A study out this week shows that global spending on identity and access management (IAM) solutions is on pace to rise by 62% over the next five years. A big chunk of that growth will be built on the back of subscription services, which analysts say are quickly accelerating to be the dominant model of purchasing IAM solutions — they're expected to make up the vast majority of the IAM market by 2027.
Published by Juniper Research, the study today reports that IAM spending will rise from an expected $16 billion this year to $26 billion in 2027. The firm’s analysis found that small businesses are spurring a lot of this growth. Until relatively recently, everyone but the largest enterprise organizations were shut out of many parts of the IAM market because the comprehensive suites were expensive and difficult to deploy.
As SaaS and cloud subscription services have proliferated in the space, smaller firms increasingly have found IAM within their reach, and this study says to expect this trend to snowball. Whereas the subscription model makes up 60% of the market now, in five years the researchers forecast it will make up 94% of all IAM spending.
IAM Spurred by Modern Realities
Meanwhile, other, broader IT trends such as the explosion in cloud computing, bring-your-own-device (BYOD) policies, mobile computing, Internet of Things (IoT), and more geographically dispersed workers are all spurring greater IAM services spending to solve an acute need for saner access control.
"There are more devices and services to be managed than ever before, with different requirements for associated access privileges," according to Juniper's analysts. "With so much more to keep track of, as employees migrate through different roles in an organization, it becomes increasingly difficult to manage identity and access."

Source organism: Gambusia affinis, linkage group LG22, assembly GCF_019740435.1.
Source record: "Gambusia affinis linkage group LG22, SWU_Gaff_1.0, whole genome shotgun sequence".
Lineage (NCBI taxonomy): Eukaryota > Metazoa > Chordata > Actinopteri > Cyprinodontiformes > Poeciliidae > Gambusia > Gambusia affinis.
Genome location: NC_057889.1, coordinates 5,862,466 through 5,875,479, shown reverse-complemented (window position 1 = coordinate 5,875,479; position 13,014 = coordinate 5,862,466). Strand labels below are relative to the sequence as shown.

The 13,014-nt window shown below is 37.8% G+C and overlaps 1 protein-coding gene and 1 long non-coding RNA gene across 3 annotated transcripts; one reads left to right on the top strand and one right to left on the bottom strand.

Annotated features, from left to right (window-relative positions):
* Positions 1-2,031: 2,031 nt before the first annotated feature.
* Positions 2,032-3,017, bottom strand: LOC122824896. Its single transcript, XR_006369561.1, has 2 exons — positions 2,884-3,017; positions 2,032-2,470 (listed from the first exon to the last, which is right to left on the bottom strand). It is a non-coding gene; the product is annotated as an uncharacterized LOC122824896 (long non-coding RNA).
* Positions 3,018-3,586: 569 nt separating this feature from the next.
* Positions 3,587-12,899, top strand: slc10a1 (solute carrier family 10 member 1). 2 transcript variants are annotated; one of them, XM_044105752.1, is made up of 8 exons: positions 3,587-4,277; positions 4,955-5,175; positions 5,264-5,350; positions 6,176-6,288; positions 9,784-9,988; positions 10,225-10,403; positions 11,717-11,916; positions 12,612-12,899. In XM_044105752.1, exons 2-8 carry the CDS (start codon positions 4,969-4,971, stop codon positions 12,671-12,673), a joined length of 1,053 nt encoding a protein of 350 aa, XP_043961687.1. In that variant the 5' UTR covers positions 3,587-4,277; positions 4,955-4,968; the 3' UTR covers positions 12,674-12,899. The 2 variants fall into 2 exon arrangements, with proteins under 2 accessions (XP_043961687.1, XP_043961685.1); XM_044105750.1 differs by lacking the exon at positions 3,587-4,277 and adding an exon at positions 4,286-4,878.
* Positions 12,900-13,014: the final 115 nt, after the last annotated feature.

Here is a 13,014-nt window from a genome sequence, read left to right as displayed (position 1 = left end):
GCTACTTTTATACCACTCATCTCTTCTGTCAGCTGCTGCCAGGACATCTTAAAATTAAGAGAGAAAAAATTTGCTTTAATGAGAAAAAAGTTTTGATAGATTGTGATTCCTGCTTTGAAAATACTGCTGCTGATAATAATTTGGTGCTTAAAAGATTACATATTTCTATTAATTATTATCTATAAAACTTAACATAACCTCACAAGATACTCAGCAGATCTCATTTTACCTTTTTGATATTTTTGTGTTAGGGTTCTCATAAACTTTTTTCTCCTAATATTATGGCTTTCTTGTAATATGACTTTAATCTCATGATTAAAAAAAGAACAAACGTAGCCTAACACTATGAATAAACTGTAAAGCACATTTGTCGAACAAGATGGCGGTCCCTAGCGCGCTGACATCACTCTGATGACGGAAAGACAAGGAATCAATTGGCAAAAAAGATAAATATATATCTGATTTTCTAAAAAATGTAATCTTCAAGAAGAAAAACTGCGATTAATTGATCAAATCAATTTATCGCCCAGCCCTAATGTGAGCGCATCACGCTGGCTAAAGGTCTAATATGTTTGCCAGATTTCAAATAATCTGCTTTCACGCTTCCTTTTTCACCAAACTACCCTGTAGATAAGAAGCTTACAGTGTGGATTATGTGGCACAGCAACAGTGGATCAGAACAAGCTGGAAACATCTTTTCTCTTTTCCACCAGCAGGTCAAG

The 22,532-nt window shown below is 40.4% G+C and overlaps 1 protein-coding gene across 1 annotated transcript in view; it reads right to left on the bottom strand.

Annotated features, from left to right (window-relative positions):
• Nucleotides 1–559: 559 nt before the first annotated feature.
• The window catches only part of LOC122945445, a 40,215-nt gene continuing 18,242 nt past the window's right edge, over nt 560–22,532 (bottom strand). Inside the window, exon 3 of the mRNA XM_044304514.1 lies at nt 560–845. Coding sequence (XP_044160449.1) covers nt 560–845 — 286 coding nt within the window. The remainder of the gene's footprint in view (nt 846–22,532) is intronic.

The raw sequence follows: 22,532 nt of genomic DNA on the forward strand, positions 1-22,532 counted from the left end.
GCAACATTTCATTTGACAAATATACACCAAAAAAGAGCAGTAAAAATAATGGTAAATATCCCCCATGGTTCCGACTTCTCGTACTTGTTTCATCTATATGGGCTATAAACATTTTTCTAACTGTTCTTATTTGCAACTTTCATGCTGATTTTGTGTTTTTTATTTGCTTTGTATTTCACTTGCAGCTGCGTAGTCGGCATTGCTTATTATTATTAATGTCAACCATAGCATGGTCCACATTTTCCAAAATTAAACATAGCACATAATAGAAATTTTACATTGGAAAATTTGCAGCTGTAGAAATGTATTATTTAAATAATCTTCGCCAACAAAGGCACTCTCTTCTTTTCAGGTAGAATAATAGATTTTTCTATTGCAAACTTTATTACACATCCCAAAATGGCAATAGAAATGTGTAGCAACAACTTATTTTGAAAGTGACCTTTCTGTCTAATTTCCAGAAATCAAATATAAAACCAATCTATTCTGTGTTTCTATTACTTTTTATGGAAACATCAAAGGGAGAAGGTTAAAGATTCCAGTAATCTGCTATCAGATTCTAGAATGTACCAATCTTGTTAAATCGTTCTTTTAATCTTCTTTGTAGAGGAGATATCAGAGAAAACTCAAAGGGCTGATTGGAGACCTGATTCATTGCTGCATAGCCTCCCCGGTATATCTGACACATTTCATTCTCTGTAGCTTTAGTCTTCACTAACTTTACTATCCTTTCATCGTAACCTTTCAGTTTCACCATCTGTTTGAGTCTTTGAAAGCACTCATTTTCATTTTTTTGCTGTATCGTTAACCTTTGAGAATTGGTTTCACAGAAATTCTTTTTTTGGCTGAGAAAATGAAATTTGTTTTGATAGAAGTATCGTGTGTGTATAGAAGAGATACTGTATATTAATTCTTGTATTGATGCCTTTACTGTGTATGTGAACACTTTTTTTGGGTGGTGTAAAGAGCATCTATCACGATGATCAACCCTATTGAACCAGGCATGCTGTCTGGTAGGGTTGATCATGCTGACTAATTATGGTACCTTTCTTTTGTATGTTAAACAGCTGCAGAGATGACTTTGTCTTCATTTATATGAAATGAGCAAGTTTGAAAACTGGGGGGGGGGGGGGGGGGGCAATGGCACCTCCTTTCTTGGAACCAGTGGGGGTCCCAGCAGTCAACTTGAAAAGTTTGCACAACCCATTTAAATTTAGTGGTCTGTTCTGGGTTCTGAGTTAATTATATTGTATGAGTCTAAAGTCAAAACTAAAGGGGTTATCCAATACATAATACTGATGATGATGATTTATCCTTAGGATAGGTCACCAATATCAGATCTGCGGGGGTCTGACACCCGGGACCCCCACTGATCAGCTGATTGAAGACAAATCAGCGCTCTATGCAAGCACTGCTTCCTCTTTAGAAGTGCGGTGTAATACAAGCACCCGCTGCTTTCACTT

According to Naresh Persaud, managing director in cyber-identity services for Deloitte Risk & Financial Advisory, the market has been especially jumpstarted in the last 12 to 18 months as organizations work to accommodate a broader range and larger scale of remote-work situations.
"During the past year or so, demand for IAM has increased considerably, driven by the need to support work from home or hybrid in-office structures demanding remote access," Persaud says. "And, increasingly, more end users are engaging with organizations virtually. As such, we're seeing a real increase in organizations that want to leverage identity access management as a channel through which they can build customer relationships digitally."
This trend is especially driving cloud-based IAM, says Sushil Madhukar, chief principal at consultancy TechDemocracy.
"Companies are looking to adopt cloud-based solutions that can support and manage security and risk management, scale and manage remote working, and bring visibility to distributed identity management," Madhukar says. "The future of IAM will continue down this remote working path, but with an even bigger emphasis on ease of use and digital identities. Passwordless authentication and SaaS-based and -driven identity solutions will become a key focus in the near future."
Subscriptions to the Fore
According to Persuad, many organizations of all sizes still struggle to stitch together all the various IAM subscription services (or legacy on-premises ones, for that matter), which means that the next big challenge for firms will be in putting together the right talent to manage the entire IAM portfolio. This will likely spur further spending, and for resource-constrained organizations will likely drive them to embrace managed services specifically with IAM expertise to handle the talent gap.
"Many organizations are working to rationalize applications and modernize or replace parts of their IAM tech stacks — or, if those stacks are functioning well, scale solutions to cover broader footprints of their apps with IAM for better workforce experience and data protection," Persaud says. "As IAM program sophistication advances, so do the needs for talent to run and operate those programs. The result: IAM talent has become even more scarce than it already was. Leveraging more advanced technologies and solutions and managed services are just a few of the approaches organizations can consider to help contend with that talent gap."